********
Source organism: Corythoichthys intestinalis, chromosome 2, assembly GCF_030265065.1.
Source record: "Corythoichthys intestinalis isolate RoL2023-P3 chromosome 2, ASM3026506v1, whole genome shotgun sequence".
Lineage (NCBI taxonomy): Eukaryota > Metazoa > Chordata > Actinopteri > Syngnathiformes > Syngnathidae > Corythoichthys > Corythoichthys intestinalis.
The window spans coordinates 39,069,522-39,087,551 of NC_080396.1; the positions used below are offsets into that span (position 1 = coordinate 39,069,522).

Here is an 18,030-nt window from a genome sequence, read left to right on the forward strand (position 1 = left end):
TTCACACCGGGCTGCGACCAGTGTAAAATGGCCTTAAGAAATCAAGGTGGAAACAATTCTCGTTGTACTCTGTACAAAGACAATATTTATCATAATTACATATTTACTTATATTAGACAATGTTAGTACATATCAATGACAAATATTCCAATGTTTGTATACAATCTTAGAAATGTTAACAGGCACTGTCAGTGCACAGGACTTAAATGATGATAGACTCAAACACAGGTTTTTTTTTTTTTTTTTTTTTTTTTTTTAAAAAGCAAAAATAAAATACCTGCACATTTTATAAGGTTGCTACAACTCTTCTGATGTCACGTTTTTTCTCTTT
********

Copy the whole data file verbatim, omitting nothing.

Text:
Source organism: Corythoichthys intestinalis, chromosome 2, assembly GCF_030265065.1.
Source record: "Corythoichthys intestinalis isolate RoL2023-P3 chromosome 2, ASM3026506v1, whole genome shotgun sequence".
Lineage (NCBI taxonomy): Eukaryota > Metazoa > Chordata > Actinopteri > Syngnathiformes > Syngnathidae > Corythoichthys > Corythoichthys intestinalis.
The window spans coordinates 39,069,522-39,087,551 of NC_080396.1; the positions used below are offsets into that span (position 1 = coordinate 39,069,522).

Here is an 18,030-nt window from a genome sequence, read left to right on the forward strand (position 1 = left end):
TTCACACCGGGCTGCGACCAGTGTAAAATGGCCTTAAGAAATCAAGGTGGAAACAATTCTCGTTGTACTCTGTACAAAGACAATATTTATCATAATTACATATTTACTTATATTAGACAATGTTAGTACATATCAATGACAAATATTCCAATGTTTGTATACAATCTTAGAAATGTTAACAGGCACTGTCAGTGCACAGGACTTAAATGATGATAGACTCAAACACAGGTTTTTTTTTTTTTTTTTTTTTTTTTTTTAAAAAGCAAAAATAAAATACCTGCACATTTTATAAGGTTGCTACAACTCTTCTGATGTCACGTTTTTTCTCTTT